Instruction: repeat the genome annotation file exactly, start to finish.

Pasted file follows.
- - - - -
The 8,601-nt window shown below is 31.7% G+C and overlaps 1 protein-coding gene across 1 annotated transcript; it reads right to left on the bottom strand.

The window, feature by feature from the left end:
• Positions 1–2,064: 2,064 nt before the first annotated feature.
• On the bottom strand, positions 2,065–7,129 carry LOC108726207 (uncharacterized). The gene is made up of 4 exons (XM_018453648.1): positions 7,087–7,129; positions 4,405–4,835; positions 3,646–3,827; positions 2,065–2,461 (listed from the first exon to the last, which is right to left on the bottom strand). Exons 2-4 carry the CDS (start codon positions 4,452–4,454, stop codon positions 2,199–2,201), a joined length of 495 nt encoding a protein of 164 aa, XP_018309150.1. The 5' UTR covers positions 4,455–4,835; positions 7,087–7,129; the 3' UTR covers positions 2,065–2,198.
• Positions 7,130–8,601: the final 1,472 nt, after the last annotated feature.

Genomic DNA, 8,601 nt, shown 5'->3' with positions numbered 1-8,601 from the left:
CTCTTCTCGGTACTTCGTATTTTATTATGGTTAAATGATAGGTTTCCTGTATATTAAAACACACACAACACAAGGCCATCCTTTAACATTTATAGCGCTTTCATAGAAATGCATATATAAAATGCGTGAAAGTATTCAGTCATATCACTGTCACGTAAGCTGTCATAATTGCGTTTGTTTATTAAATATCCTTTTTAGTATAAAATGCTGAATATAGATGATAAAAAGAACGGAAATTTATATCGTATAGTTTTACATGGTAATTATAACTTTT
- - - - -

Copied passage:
The 8,601-nt window shown below is 31.7% G+C and overlaps 1 protein-coding gene across 1 annotated transcript; it reads right to left on the bottom strand.

The window, feature by feature from the left end:
• Positions 1–2,064: 2,064 nt before the first annotated feature.
• On the bottom strand, positions 2,065–7,129 carry LOC108726207 (uncharacterized). The gene is made up of 4 exons (XM_018453648.1): positions 7,087–7,129; positions 4,405–4,835; positions 3,646–3,827; positions 2,065–2,461 (listed from the first exon to the last, which is right to left on the bottom strand). Exons 2-4 carry the CDS (start codon positions 4,452–4,454, stop codon positions 2,199–2,201), a joined length of 495 nt encoding a protein of 164 aa, XP_018309150.1. The 5' UTR covers positions 4,455–4,835; positions 7,087–7,129; the 3' UTR covers positions 2,065–2,198.
• Positions 7,130–8,601: the final 1,472 nt, after the last annotated feature.

Genomic DNA, 8,601 nt, shown 5'->3' with positions numbered 1-8,601 from the left:
CTCTTCTCGGTACTTCGTATTTTATTATGGTTAAATGATAGGTTTCCTGTATATTAAAACACACACAACACAAGGCCATCCTTTAACATTTATAGCGCTTTCATAGAAATGCATATATAAAATGCGTGAAAGTATTCAGTCATATCACTGTCACGTAAGCTGTCATAATTGCGTTTGTTTATTAAATATCCTTTTTAGTATAAAATGCTGAATATAGATGATAAAAAGAACGGAAATTTATATCGTATAGTTTTACATGGTAATTATAACTTTT